An ode to Japan's magnificent Sika Deer
By Mark Brazil | Feb 19, 2012
Where narrow-hooved deer sink and flounder in snow, by way of contrast wild boar plough like manic bulldozers leaving deep furrows in the snow. Hares, with large hind feet, and densely furred toes giving them broad surfaces like mini-snowshoes, skim fleet-footed over the snow, as did the elf Legolas in JRR Tolkien’s “The Lord of the Rings.”
In southern Japan, the image of Sika is of a small, rather delicate creature, whereas in the north, where I live, they are large and more heavily set. Despite regular visits to the southern islands, I am nevertheless surprised each time by the difference in size between the northern and southern populations.
Southern Sika are darkly pelaged in reddish-brown. They are diminutive animals of forest and forest edge, spending much of their time browsing anonymously in the dark forests of the Laurelacaea trees that predominate there. The smallest of all live on the southernmost islands: Kerama, off Okinawa, and Yakushima, south of Kyushu. On Yakushima, they share their range with the southernmost Japanese Macaques and live with them in a loosely symbiotic way, as do Spotted Deer and Common Langurs in India.
Monkeys and deer alike live in social groups and quickly give alarm calls when disturbance or danger threaten. Deer and monkeys each understand and respond to the other’s alarms. It is the deer that reap the further benefit though, because monkeys are messy eaters. As macaques climb into trees they select only certain leaves or fruits up in the canopy and they send a steady rain of detritus, discarded leaves and the like, to the forest floor below.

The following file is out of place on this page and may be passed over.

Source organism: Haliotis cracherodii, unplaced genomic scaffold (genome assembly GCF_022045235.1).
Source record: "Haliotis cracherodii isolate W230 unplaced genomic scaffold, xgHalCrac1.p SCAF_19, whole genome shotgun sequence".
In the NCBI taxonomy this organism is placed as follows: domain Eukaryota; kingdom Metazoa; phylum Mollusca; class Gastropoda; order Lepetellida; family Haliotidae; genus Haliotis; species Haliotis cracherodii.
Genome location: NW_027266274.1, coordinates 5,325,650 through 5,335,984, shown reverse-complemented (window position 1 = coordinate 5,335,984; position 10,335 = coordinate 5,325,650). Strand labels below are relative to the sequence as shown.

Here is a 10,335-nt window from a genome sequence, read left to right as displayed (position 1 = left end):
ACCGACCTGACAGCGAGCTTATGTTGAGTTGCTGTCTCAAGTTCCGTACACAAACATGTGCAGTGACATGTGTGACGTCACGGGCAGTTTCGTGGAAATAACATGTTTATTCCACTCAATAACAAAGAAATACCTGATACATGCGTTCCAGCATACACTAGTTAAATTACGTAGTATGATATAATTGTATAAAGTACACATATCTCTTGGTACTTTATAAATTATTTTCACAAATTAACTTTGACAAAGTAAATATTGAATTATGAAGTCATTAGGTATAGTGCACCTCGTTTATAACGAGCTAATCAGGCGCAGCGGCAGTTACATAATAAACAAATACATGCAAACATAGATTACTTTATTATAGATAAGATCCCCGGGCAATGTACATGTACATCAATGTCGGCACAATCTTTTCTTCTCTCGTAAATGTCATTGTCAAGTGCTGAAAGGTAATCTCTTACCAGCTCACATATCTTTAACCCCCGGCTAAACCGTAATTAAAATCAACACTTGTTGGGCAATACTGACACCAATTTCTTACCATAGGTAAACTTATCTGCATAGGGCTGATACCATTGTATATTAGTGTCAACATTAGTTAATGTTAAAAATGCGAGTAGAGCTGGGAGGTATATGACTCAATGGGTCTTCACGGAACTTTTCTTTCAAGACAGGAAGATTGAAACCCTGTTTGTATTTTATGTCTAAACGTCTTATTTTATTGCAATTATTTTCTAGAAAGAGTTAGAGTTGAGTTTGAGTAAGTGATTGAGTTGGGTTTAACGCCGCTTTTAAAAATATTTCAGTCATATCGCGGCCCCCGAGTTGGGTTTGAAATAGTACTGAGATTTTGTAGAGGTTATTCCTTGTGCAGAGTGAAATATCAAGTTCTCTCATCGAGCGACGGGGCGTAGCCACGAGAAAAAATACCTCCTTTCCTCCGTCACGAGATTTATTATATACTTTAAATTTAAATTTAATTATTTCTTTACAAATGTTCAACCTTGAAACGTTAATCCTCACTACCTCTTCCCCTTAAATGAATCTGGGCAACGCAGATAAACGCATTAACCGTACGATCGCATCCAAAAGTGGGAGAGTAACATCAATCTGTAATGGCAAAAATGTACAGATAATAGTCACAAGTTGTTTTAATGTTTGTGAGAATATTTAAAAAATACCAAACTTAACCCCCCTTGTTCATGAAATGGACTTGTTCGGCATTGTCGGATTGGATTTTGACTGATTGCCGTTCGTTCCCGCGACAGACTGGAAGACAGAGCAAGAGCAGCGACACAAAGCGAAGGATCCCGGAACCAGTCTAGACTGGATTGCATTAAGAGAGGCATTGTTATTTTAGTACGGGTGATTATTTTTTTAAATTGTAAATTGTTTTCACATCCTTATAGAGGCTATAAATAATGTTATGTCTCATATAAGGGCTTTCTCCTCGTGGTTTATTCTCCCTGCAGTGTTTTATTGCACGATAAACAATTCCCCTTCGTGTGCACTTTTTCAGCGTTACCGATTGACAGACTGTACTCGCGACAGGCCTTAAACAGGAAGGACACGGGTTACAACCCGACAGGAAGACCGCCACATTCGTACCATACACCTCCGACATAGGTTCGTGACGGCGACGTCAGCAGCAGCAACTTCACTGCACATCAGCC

To the deer, the miraculous appearance of fresh food from above must seem like manna from heaven, a kind of cervine fantasy on a par with Judi and Ron Barrett’s tale in their book “Cloudy with a Chance of Meatballs” and the 2009 computer-animated comedy fantasy film based on it.
Miraculous provisioning is not confined only to the deer on Yakushima, and though macaques are not usually involved elsewhere, another kind of primate is: With the passion that human visitors here have of feeding living creatures at tourist spots, deer that overcome their shyness sufficiently to approach are guaranteed handouts.
A little further to the north of Yakushima, but belonging to the same national park, the Kirishima mountain range of Kyushu is home to another, only slightly larger subspecies of deer.
In many parts of Kirishima’s forest, the only signs of deer are their sharply whistled alarm calls, the sound of hooves and if lucky a glimpse of their large white rump patches neatly framed with black as they dash away in fright. At some spots, though, regular visitor handouts have drawn deer out from the forest and some have become confiding enough to take proffered food from visitors. The same has happened at Itsukushima Shrine on Miyajima and at Nara.
Moving northward through the Japanese archipelago, Sika Deer populations, recognized by biologists as separate subspecies, become increasingly large, and to my eye paler brown. All of the subspecies share a number of fundamental features in common, and in fact these familiar characteristics are to be found in most other deer species too.
The males grow a fine set of antlers that they use essentially for bluff and bravado during the autumn rut, though sometimes they are also used for outright clashes. Then, the clattering and rattling sound of the antlers of jousting stags is dramatic indeed. The males strut and pose with their fine racks of antlers, hoping to oust their competitors in the race to pass on their genes. The larger-bodied males with larger antlers dominate, give stirring territorial calls and gather about them a harem of females with which they mate.